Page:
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Given Israel's status as an assumed but undeclared nuclear weapons state, the most immediate consequence of Iran's crossing the nuclear threshold would be the emergence of an unstable bipolar nuclear competition in the Middle East. Given Israel's enormous quantitative and qualitative advantage in nuclear weapons -- its arsenal is estimated to consist of anywhere from 100 to more than 200 warheads, possibly including thermonuclear weapons -- Tehran might fear a disarming preventive or preemptive strike. During a crisis, then, the Iranian leadership might face a "use them or lose them" dilemma with respect to its nuclear weapons and resolve it by attacking first. For their part, Israeli leaders might also be willing to strike first, despite the enormous risks. Israel's small size means that even a few nuclear detonations on its soil would be devastating; Iran's former president Ali Akbar Hashemi Rafsanjani was exaggerating only slightly when he claimed that "even one nuclear bomb inside Israel will destroy everything." Iran's nuclear arsenal is likely to be small at first and perhaps vulnerable to a preventive attack. Moreover, even if current and future Israeli missile defenses could not stop a full-scale premeditated attack by ballistic missiles, they might be effective against any retaliation Iran might launch if it were hit first. And the willingness to execute a preventive or preemptive strike when confronting a serious threat is a deeply ingrained element of Israel's strategic culture, as Israel demonstrated in its attacks against Egypt in 1956 and 1967, against Iraq's nuclear program in 1981, and against a suspected Syrian nuclear site in 2007. On the one occasion that Israel absorbed the first blow, in 1973, it came perilously close to defeat. In short, the early stages of an Iranian-Israeli nuclear competition would be unstable.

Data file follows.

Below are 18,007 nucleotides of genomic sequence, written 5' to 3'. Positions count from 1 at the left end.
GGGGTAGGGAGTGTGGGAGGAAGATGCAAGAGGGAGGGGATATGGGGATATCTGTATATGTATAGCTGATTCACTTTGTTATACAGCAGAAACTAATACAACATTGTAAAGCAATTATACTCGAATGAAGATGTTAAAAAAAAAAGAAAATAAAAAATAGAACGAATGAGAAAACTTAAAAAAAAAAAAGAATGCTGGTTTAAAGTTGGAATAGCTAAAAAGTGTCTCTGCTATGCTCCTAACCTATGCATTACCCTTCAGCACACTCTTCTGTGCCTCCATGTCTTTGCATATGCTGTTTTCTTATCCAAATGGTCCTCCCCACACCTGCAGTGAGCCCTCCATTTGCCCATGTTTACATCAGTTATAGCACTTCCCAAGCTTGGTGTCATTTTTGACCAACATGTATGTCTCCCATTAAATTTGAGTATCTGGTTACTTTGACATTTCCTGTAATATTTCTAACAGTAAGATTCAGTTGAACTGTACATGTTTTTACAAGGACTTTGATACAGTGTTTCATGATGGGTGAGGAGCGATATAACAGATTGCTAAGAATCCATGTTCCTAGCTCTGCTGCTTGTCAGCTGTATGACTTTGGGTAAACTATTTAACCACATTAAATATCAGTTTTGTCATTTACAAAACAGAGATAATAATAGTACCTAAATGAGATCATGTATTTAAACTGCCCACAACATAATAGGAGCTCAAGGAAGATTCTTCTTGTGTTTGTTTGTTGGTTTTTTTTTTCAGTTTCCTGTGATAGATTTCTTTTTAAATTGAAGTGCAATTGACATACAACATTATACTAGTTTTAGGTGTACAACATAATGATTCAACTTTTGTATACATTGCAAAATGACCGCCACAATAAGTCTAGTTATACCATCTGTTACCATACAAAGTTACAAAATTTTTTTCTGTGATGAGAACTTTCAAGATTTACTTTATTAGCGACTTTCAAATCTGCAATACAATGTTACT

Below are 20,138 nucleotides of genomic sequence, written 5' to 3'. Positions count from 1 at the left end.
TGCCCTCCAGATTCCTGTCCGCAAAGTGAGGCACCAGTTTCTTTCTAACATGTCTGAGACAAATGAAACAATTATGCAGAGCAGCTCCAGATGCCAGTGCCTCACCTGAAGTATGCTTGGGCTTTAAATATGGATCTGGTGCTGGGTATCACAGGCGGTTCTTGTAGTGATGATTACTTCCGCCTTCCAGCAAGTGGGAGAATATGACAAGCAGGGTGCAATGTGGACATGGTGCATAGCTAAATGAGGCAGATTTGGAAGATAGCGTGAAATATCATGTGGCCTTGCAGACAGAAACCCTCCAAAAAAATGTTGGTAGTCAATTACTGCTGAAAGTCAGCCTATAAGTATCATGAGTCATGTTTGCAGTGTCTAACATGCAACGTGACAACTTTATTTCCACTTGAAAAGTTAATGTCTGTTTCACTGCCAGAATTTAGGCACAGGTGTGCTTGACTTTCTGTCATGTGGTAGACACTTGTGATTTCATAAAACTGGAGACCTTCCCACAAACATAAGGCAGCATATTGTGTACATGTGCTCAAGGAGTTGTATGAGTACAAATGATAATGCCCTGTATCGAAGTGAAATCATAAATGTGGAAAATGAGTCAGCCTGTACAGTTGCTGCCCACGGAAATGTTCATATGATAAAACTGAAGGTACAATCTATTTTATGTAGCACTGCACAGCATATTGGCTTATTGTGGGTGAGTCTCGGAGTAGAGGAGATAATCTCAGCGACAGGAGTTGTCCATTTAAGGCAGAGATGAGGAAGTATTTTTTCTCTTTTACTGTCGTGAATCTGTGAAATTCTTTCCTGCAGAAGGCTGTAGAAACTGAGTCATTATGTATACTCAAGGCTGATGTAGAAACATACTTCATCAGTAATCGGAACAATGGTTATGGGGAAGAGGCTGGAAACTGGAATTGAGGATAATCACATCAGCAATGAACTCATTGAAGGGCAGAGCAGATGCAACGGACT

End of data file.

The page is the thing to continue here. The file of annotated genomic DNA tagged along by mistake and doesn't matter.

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Even if Iran and Israel managed to avoid a direct conflict, Iran's nuclear weapons would remain a persistent source of instability in the Middle East. Tehran would almost certainly attempt to expand the size of its arsenal to enhance the survivability of its nuclear weapons. To that end, it would have a strong incentive to adopt the North Korean model of proliferation: negotiating with the international community while continuing to expand its stockpile. Tehran could also deflect international pressure to disarm by offering to relinquish its arsenal if Israel did so as well, exploiting the desire of U.S. President Barack Obama and other Western leaders to make progress toward a world without nuclear weapons. As Iran's arsenal became larger and its fear of retaliation declined, however, it might be increasingly willing to engage in more subtle but still dangerous forms of aggression, including heightened support for terrorist groups or coercive diplomacy.